LORD KYLSANT AND THE ROYAL MAIL ioj‘
graphies,l in the contemporary records of other (non-shipping) firms2 and in die
periodicals of the financial and commercial press.3 Unfortunately none of these
provides a comprehensive or adequate picture-although they can play an important
part in bringing to life the bare statistics supplied by the Registrar of Companies.
The present authors feel that the topic is of such great interest and importance in so
many fields that it must no longer be neglected. They had the advantage of beginning
with a solid knowledge of Elder Dempster's part in the business4 and have
been subsequently encouraged by the co-operation of Furness Withy-and Company
Limited, the current owners of Royal Mail Lines Limited. It is therefore
intended to cover the whole affair in as complete a manner as possible, the ultimate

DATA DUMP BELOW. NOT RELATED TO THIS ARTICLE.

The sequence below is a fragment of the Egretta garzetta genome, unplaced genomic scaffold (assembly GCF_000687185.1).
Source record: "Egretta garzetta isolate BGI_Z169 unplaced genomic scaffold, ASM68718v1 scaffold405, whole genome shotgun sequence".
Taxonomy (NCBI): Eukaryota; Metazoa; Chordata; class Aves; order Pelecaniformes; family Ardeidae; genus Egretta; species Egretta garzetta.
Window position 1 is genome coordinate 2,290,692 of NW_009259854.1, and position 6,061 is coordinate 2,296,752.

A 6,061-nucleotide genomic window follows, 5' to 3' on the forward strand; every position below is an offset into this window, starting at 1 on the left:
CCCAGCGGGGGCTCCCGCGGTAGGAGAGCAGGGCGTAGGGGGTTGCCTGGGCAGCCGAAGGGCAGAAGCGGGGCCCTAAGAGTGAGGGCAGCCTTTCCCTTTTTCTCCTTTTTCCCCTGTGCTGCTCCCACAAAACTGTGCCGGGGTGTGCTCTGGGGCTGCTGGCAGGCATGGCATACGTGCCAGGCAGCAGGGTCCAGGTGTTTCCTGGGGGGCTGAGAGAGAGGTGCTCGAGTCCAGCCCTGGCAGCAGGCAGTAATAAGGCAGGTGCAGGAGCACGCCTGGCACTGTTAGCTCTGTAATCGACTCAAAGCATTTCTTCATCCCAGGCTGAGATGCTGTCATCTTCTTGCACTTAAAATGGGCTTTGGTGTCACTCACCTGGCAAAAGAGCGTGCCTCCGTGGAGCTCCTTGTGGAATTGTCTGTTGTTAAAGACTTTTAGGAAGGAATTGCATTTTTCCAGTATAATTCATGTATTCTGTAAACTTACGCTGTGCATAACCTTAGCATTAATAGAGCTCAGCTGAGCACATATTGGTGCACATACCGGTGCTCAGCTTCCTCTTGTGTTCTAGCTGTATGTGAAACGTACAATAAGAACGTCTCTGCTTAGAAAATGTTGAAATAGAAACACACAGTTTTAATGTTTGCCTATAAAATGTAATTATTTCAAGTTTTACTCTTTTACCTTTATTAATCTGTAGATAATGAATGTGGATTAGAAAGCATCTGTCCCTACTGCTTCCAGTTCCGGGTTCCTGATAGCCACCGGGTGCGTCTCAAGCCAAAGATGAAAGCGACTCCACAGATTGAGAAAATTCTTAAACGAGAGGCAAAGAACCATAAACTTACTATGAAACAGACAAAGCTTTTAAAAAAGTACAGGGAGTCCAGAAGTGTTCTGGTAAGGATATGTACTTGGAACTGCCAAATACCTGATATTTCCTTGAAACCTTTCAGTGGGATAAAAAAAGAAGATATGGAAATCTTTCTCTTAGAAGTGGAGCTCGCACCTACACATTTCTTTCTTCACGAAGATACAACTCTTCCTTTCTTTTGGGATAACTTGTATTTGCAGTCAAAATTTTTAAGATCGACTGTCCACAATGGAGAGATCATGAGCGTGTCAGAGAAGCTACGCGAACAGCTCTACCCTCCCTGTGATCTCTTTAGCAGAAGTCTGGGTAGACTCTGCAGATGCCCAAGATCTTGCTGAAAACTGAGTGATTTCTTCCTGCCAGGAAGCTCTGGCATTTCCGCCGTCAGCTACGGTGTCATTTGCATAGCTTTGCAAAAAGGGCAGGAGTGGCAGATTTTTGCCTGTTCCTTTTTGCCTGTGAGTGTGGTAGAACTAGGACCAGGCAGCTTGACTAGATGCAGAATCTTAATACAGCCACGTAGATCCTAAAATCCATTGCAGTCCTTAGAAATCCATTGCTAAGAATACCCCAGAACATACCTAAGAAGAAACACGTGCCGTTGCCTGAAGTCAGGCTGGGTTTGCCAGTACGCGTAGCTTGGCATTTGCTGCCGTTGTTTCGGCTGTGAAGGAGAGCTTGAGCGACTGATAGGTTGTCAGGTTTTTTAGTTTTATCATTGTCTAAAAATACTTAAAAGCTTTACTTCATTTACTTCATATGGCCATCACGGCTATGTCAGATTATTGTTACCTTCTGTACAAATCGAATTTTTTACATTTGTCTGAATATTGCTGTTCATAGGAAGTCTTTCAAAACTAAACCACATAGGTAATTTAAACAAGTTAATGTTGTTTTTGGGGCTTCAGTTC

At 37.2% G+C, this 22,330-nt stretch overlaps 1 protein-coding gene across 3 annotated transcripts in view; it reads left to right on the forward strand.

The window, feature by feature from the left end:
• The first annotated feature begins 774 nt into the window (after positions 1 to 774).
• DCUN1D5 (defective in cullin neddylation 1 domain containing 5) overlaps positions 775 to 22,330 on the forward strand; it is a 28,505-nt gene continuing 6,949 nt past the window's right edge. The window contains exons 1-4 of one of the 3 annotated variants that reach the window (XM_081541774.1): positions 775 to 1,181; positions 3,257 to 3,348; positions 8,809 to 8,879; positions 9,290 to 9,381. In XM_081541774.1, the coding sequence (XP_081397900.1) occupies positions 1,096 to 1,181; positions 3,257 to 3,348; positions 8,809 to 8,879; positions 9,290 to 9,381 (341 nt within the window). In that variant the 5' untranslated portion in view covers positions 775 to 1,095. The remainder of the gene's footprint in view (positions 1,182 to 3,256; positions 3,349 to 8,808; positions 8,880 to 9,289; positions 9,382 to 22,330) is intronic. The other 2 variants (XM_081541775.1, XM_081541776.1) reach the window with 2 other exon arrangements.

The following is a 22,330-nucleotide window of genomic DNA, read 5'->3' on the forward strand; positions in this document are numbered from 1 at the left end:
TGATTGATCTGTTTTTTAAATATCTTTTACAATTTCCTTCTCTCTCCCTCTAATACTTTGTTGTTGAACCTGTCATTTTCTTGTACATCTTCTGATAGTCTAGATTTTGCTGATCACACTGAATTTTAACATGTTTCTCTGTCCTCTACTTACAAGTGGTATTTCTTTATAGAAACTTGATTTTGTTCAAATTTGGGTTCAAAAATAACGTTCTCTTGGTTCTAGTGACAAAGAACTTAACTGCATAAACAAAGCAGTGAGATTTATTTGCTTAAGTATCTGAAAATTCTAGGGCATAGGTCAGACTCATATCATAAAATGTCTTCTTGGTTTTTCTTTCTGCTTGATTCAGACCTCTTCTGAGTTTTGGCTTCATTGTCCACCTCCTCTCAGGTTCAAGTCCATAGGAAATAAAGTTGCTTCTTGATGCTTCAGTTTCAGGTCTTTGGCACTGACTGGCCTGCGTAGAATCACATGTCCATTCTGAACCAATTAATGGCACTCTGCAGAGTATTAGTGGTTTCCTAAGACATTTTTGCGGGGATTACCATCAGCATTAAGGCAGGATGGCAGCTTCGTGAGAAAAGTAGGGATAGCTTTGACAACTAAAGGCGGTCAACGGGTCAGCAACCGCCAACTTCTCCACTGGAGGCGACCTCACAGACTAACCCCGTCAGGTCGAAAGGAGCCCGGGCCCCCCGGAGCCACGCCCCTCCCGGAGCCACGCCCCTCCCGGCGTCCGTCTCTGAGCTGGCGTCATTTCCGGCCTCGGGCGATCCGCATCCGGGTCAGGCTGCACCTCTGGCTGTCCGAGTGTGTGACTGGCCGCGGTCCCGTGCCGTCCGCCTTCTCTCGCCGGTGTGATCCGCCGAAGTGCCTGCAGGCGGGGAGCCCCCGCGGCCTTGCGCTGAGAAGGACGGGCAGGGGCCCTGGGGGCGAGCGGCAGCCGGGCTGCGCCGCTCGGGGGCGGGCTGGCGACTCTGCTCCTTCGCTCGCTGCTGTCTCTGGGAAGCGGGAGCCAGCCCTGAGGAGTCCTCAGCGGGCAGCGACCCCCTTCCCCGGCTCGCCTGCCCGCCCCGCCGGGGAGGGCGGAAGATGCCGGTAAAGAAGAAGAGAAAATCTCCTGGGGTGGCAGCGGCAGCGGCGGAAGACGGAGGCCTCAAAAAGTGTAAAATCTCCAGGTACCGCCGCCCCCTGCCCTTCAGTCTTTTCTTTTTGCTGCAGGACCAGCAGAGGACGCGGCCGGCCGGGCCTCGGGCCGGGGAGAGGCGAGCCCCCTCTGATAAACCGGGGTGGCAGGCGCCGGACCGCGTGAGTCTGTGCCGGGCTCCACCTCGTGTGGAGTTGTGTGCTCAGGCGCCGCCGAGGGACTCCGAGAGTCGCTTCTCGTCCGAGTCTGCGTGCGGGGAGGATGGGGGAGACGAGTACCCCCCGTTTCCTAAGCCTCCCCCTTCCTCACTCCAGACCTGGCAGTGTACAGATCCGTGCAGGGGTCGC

aim being a full length study of the rise and fall of the Royal Mail Group--
together with an analysis of the reasons for Kylsant's early success and subsequent
failure. This, it is hoped, will then put the matter into its true historical perspective.
At one time the PhilipPS family owned much property at Picton in Pembrokeshire
but these possessions passed out of the male line early in the 19th cent~ry.~
The twelfth baronet, Sir James Erasmus Philipps, was a member of what might best
be described as the minor aristocracy. He was a clergyman, being the Vicar of
Warminster for many years and later becoming Prebendary of Salisbury Cathedral.
His wife, Mary Margaret, was the eldest daughter of the Rector of Abbots
Lnn, Hampshire, and her brother was the fifth Baron Wynford. Six sons were
born to this well-connected but rather impoverished couple. The eldest,-John
Wynford Phllipps,6 was later to become Viscount St. Davids; the second waslater
to be knighted as Sir Ivor Philipps' and the thlrd-Owen Cosby Philipps-
.. . .- -.
Basil, ~ o rSha nderson of Ayot, Ships and Sealing Wax, (1967) 108-1 15. Thomas Jones,...